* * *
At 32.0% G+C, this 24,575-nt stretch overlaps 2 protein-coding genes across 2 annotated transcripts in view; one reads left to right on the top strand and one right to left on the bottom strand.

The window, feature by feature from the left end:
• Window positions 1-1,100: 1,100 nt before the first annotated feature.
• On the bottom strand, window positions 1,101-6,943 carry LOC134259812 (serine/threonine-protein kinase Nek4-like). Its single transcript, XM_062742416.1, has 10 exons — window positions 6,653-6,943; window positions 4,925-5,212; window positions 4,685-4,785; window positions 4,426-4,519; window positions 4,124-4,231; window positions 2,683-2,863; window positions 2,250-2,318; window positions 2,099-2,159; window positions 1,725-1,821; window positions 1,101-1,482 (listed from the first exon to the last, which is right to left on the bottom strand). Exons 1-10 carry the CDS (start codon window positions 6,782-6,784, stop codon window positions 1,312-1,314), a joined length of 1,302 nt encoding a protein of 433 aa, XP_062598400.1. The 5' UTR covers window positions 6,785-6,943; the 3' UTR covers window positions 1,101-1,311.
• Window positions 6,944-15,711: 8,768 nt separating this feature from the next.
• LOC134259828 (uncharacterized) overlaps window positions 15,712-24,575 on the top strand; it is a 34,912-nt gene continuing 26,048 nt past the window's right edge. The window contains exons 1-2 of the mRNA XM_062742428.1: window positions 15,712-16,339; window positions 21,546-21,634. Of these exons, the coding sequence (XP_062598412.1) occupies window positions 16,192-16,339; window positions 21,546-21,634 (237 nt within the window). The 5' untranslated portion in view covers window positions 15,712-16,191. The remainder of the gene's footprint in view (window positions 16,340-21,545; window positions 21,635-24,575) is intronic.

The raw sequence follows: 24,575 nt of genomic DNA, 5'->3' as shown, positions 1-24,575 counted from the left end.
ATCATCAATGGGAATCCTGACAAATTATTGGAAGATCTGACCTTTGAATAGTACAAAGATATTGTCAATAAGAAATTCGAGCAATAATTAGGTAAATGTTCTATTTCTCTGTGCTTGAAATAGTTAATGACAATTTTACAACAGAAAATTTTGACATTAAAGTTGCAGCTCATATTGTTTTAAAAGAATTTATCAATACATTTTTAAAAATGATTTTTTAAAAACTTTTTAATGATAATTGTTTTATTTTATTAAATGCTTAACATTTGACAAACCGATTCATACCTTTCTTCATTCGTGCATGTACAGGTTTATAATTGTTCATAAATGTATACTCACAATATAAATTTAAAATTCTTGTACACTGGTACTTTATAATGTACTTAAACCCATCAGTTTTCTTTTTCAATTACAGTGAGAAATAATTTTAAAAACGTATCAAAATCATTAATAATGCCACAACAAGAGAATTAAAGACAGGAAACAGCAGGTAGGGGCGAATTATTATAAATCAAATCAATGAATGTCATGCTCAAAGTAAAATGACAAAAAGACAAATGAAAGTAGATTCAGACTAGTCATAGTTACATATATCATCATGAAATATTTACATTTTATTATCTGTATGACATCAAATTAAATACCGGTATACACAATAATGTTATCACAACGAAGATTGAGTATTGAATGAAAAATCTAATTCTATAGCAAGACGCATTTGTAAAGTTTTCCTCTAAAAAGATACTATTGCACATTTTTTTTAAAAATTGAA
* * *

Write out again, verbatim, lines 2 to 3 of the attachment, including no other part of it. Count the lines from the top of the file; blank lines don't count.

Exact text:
The window, feature by feature from the left end:
• Window positions 1-1,100: 1,100 nt before the first annotated feature.